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Gryllus rubens facts for kids

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Gryllus rubens
Southeastern field cricket.JPG
Gryllus rubens in Alabama
Scientific classification

Gryllus rubens, commonly known as the southeastern field cricket, is one of many cricket species known as a field cricket. It occurs throughout most of the Southeastern United States. Its northern range spans from southern Delaware to the extreme southeastern corner of Kansas, with a southern range stretching from Florida to eastern Texas.



Gryllus rubens has been found to be morphologically indistinguishable from G. texensis, with which it shares its range. Compared to G. texensis, female G. rubens are found to have longer ovipositors. It has been found that G. rubens has a peripatric origin derived from one lineage of geographically subdivided ancestor of G. texensis.

Wing morphology

Many studies on G. rubens revolve around their ability to exhibit wing polymorphism. Many of which are done in northern Florida where G. rubens occurs year-round. In the spring/summer seasons, G. rubens is often found to have long wings that reach the end of their abdomen. While in the autumn/winter seasons G. rubens tend to be short winged. These results showed that the environment plays big role in determining wing morph in G. rubens. However, a later study identified that in female G. rubens, genotype plays a bigger role in determining wing morph and in males the environment plays a bigger role in determining wing morph. Thus it was concluded that genes for wing morph is strongly influenced by the environment. A few years later, a study found that short winged female G. rubens oviposit earlier and with more eggs than their long winged counterparts. It is suggested that due to the longer wings, more nutrients are being allocated to maintain the wings. Which causes long wing morphs to have smaller ovaries and produce fewer eggs. Alternatively, short winged male G. rubens have not been found to reach sexual maturity earlier nor have a difference in reproductive output compared to long winged males.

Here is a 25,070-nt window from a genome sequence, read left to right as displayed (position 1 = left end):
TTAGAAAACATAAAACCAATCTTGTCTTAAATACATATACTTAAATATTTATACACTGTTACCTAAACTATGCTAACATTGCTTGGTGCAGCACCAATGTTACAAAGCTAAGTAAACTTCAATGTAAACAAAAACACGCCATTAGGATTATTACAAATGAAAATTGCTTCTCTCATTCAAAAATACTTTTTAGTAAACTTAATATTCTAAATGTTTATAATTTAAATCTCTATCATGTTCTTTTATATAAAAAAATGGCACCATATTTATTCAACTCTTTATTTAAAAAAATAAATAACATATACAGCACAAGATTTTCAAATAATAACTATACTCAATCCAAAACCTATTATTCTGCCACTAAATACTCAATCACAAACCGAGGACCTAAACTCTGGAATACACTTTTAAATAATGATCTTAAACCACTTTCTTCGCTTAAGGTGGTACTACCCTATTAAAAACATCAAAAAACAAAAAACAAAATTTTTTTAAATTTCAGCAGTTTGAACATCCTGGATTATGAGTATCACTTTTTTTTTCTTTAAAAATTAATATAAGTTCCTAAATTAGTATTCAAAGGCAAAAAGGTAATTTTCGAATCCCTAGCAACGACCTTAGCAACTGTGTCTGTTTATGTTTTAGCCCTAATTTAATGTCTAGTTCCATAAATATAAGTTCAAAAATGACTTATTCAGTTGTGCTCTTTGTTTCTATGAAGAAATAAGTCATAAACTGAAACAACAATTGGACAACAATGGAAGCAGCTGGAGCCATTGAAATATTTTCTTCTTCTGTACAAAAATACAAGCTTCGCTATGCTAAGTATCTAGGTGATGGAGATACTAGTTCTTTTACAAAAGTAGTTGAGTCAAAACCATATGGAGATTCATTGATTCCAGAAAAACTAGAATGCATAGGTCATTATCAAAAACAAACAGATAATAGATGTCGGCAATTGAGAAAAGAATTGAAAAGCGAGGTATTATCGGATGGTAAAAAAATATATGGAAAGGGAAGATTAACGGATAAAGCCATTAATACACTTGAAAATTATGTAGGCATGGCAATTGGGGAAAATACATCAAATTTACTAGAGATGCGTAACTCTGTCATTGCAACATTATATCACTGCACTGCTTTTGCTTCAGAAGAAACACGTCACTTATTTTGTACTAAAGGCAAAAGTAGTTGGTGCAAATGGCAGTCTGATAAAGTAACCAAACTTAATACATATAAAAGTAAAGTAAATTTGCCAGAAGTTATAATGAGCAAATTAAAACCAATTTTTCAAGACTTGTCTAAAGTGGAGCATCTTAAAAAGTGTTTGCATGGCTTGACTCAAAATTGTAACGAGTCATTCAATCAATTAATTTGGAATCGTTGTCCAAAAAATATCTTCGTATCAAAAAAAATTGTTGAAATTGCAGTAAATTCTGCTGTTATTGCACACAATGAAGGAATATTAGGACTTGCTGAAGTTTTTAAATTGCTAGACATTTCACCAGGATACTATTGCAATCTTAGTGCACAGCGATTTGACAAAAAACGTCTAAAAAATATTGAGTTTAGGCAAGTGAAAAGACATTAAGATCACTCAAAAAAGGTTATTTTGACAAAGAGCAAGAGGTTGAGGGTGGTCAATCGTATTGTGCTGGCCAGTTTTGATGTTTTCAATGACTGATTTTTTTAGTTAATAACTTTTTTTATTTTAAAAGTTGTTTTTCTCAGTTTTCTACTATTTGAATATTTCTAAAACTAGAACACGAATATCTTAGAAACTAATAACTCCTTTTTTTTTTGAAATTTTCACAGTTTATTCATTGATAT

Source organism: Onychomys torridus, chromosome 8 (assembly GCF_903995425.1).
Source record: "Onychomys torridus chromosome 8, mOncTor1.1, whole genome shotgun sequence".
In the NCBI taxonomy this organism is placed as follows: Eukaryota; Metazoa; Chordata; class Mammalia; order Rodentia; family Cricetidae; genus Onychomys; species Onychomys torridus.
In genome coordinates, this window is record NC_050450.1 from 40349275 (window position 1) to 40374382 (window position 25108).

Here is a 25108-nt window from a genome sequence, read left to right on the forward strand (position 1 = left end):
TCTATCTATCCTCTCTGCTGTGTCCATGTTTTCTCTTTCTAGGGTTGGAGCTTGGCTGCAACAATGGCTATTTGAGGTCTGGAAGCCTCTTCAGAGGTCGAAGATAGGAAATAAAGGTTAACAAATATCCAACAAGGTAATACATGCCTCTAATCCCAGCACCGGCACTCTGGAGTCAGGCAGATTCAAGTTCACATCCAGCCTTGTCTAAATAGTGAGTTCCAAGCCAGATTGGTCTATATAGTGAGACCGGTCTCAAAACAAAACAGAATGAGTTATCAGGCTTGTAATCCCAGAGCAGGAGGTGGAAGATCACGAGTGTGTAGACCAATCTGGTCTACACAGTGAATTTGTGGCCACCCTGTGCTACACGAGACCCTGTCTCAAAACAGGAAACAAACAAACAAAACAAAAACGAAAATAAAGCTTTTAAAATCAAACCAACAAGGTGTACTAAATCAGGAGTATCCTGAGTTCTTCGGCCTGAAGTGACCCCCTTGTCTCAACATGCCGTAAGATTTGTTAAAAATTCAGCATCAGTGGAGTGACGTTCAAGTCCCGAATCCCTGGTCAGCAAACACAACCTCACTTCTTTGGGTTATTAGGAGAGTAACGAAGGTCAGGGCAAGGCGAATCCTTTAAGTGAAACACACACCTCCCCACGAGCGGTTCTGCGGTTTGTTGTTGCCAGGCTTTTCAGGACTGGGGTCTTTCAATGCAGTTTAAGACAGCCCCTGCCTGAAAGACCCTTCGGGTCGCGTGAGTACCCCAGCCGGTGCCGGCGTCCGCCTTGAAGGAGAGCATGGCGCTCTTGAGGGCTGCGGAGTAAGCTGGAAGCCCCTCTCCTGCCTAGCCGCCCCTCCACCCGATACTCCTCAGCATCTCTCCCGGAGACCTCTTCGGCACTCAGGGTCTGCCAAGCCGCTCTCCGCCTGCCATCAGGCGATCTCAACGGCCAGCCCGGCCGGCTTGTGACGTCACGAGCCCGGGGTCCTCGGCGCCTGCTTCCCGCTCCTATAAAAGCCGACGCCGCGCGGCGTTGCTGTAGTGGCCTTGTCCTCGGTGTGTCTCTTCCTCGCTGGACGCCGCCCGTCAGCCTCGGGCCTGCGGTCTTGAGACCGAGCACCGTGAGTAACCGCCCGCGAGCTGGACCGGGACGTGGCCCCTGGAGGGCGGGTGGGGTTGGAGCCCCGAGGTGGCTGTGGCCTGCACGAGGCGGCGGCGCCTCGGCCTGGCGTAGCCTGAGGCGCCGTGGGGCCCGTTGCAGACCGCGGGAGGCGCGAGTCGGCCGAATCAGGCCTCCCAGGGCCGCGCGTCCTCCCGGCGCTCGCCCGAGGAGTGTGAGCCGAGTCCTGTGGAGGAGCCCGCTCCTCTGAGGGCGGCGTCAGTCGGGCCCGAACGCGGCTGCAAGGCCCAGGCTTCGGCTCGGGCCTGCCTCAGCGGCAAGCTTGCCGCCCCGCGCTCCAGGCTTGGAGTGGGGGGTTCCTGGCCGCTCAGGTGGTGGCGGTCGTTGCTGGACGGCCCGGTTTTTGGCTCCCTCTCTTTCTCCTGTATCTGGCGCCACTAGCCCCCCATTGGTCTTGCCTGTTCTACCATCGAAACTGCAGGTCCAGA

Gryllus rubens have three major digestive enzymes: protease, amylase and lipase in their midgut and hindgut. Previously, it was believed that only midgut had the biggest contribution to breaking down food but it was discovered that the hindgut contributes just much enzymatic activity as the midgut to break down food to nutrients.

Courtship songs

One of the main difference between the cryptic sister species G. rubens and G. texensisis the structure of their call courtship song. Specifically, G. rubens have more low-frequency ticks per phrase and more pulses per trill in their courtship songs.

A study in 2006 investigated female G. rubens response to conspecific courtship songs from males dependent on season. The results showed that fewer females would approach the broadcaster during the autumn, and females would spend less time near the broadcasting male during the fall.

Another study in 2011 investigated male G. rubens responses upon hearing another male make conspecific advertisement signals. It was found that younger G. rubens responded phono-tactically, while older crickets will respond acoustically. In simple terms, upon hearing the conspecific song, young crickets will move towards and approach the courtship song, possibly in attempts to steal wondering females; while older G. rubens will respond with a song of their own.

G. rubens also has occurred alongside G. firmus in portions of its range and can be difficult to differentiate. They can be distinguished by their call song and forewing color pattern. G. rubens has a slower call song than G. firmus. Its forewings also have a pale lateral field with inconspicuous veins and crossveins. G. firmus has venation that is paler than the background of the lateral field.


The tachinid fly Ormia ochracea is a parasitoid of several crickets including G. rubens. This fly uses the courtship songs of G. rubens in order to locate potential hosts, as O. ochracea have been shown to be attracted to the songs of crickets. After locating the host cricket, O. ochracea females deposit larvae, which then quickly burrow into the host. The larvae develop within the host before emerging in about 7 days, killing the host.

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